Terps' Heyward-Bey displays his skills

The arena floor at Cole Field house was buzzing with activity as players from The University of Maryland were warming up for their annual Pro-day. Each year, colleges and universities from throughout the country hold an event after the NFL Combine to give their players one last chance to impress the NFL scouts.

Amidst all the stretching and jogging, a large crowd gathered with microphones, cameras and recorders around one man; wide receiver, Darrius Heyward-Bey. Heyward-Bey already blew scouts away at the NFL Combine just a few weeks ago, running a blazing 4.3 second 40 yard dash. Darrius wasn't participating in the pro-day to try to lower his 40 time, he was trying to put the fears of scouts and front office staff to rest by performing in the wide receiver drills.

Heyward-Bey is known to be a lightning fast playmaker who does as good of a job after the catch as any wide receiver in the draft. However, Darrius has only played football a handful of years and is a converted track star, thus keeping him from having the polished routes and sure hands than many other wide receivers in this year's draft are known for. Many expect Heyward-Bey to be drafted at the end of the first round, which could be a costly proposition for an NFL team.

Can an NFL team afford to spend a first round pick on a player that isn't complete? Over the years, several players have been drafted in the first round that fit this bill, most recently, Troy Williamson, taken with the 7th pick in the 2005 NFL Draft by the Minnesota Vikings. Williamson has yet to record more than 2 touchdowns in one season, and is already playing for his second team.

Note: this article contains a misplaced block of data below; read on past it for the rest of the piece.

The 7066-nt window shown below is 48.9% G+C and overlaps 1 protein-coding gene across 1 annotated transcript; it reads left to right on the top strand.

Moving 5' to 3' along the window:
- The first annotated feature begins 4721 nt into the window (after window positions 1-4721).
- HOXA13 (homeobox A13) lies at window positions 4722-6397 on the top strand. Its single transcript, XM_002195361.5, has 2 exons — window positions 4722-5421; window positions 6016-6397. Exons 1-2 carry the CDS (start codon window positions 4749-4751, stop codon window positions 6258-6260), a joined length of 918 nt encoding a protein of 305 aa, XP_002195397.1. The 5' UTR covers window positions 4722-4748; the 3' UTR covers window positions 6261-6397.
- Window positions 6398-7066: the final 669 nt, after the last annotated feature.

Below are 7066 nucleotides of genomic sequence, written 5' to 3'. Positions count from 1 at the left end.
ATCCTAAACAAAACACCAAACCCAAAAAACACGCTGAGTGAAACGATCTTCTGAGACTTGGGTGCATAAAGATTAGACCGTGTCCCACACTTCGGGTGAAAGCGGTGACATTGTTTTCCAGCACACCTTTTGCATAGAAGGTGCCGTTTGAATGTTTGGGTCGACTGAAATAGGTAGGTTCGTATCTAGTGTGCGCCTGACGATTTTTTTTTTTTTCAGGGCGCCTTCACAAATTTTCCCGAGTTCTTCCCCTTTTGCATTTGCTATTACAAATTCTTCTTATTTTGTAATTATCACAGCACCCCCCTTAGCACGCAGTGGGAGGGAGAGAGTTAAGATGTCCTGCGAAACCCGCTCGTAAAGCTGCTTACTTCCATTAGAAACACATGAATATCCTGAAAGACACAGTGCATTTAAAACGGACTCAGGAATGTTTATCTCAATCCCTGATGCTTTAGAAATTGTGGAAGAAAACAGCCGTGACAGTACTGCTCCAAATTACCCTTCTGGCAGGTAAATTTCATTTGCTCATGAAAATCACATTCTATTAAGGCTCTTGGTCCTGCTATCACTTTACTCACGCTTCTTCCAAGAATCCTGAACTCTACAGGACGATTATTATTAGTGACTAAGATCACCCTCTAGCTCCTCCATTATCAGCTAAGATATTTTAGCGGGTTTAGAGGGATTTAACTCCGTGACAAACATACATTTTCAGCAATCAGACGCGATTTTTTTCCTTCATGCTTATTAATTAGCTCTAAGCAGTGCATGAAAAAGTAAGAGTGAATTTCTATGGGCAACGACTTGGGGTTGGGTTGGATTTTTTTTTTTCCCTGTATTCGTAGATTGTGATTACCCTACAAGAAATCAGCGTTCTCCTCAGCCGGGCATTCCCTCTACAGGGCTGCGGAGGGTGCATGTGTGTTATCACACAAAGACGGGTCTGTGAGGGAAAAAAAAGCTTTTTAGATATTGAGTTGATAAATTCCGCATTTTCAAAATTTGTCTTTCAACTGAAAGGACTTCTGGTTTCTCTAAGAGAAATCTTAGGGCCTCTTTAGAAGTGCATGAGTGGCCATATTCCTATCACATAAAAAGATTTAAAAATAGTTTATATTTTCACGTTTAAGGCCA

Though some compare Heyward-Bey to other wide receivers for negative reasons, Darrius compares himself for positive reasons. "I just try to take little things from different people, like Roddy White and Brandon Marshall. You know, I look at them, you know, Brandon Marshall doesn't like to be taken down on the first contact, so I like to put that into my game. Roddy White, he makes plays down the field. And of course, Jerry Rice. You gotta play like Jerry Rice. I wouldn't say I play like anybody. I just take bits and pieces and mold it into my own."

Heyward-Bey seized the opportunity to show scouts one final time that he's the real deal. In drills conducted by scouts for the Minnesota Vikings, New York Jets, Pittsburgh Steelers and St. Louis Rams, Darrius ran every receiving route imaginable and looked solid doing it.

It was evident that Heyward-Bey has been working hard in recent weeks, as his route running appeared smoother and natural than during the college football season. Darrius did a nice job catching the ball with his hands instead of using his body for support, something he had recently struggled with.

The highlight of the wide receiver drills came when Heyward-Bey ran a post-corner route, and stumbled coming out of his last break. The ball appeared to be well overthrown as Darrius sprinted down the field.

Darrius began to shout "I've got it, I've got it," and ran under the ball, making a perfect catch in stride. It was a perfect example of just how fast Heyward-Bey is, and how that speed translates to the football field. After the drills were over, Darrius was seen spending several minutes with the Minnesota Vikings scout that conducting the drills on the field.

For more reports from Will Spencer, go to DraftBreakdown.com.

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